FAA Halts U.S. Flights to Tel Aviv

The Federal Aviation Administration on Tuesday shut down U.S. flights in and out of Israel for up to 24-hours amid escalating violence in the region.

The FAA issued a notice at 12:15 p.m. EST telling U.S. airlines not to fly to or from Israel's Ben Gurion International Airport in Tel Aviv following a rocket strike which landed about a one mile from the airport earlier on Tuesday.

Several European airlines have also canceled flights to Tel Aviv, among them Air France and Germany's Lufthansa. However, the notice applies only to U.S. operators, and not to foreign airlines operating to or from the airport, the FAA said.

“The FAA immediately notified U.S. carriers when the agency learned of the rocket strike and informed them that the agency was finalizing a (notice),” the agency said in a statement.

Delta, United Continental and other major airlines all halted flights to Tel Aviv Tuesday amid worries about rocket fire near the Israeli city.

Delta Air Lines (NYSE:DAL) said in a statement that it has suspended operations “until further notice” to and from Tel Aviv and its hub at New York's John F. Kennedy Airport. The Atlanta-based carrier said it was doing so in coordination with the FAA “to ensure the safety of our customers and employees.”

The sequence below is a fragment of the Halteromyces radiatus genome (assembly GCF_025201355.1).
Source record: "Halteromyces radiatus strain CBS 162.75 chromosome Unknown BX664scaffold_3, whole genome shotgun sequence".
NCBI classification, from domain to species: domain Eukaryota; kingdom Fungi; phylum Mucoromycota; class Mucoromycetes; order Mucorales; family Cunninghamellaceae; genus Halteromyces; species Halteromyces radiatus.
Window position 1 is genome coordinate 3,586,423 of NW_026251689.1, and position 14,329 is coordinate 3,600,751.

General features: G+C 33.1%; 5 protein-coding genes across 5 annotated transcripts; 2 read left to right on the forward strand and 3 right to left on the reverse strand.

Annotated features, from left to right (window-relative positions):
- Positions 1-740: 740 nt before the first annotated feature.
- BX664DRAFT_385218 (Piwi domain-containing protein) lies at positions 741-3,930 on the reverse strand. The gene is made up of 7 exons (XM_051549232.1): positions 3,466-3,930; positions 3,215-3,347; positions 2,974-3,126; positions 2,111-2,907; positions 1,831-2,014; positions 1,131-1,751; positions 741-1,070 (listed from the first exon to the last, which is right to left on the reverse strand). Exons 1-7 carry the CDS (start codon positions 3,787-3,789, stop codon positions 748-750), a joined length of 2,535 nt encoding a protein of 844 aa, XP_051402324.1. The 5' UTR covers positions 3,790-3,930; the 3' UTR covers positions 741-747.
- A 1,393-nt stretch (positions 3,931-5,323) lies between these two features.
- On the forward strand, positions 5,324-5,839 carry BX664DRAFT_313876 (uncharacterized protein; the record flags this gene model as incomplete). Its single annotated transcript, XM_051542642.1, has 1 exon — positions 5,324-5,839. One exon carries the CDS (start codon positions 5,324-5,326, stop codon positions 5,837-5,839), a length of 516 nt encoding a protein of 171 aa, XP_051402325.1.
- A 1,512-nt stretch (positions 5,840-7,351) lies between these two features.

US Airways, a unit of American Airlines Group, also confirmed that it had shut down flights in and out of Tel Aviv to ensure the safety of their passengers.

Casey Norton, a spokesman for American Airlines, which has merged with US Air, told Fox News that USAir Flight 796 -- Philadelphia to Tel-Aviv -- and Flight 797 -- Tel-Aviv to Philadelphia -- have been cancelled for today.  He said they are monitoring the situation and remaining in contact with the FAA.

The airline does not operate flights to Tel-Aviv under the "American Airlines" moniker.

The Associated Press reported that Israel's Transportation Ministry urged airlines to reverse their decisions.

"Ben-Gurion Airport is safe and completely guarded and there is no reason whatsoever that American companies would stop their flights and hand terror a prize," the Israeli ministry said in a statement.

The FAA said it will continue to monitor and evaluate the situation. Further instructions will be provided to U.S. airlines as soon as conditions permit, the agency said, but no later than 24 hours from the time the ban went into force.

The decision came after Hamas, the militant group that dominates in the Gaza Strip, and its allies fired more rockets into Israel, triggering sirens in Tel Aviv, according to a Reuters report. One hit a town on the fringes of Ben-Gurion International Airport, lightly injuring two people, officials said.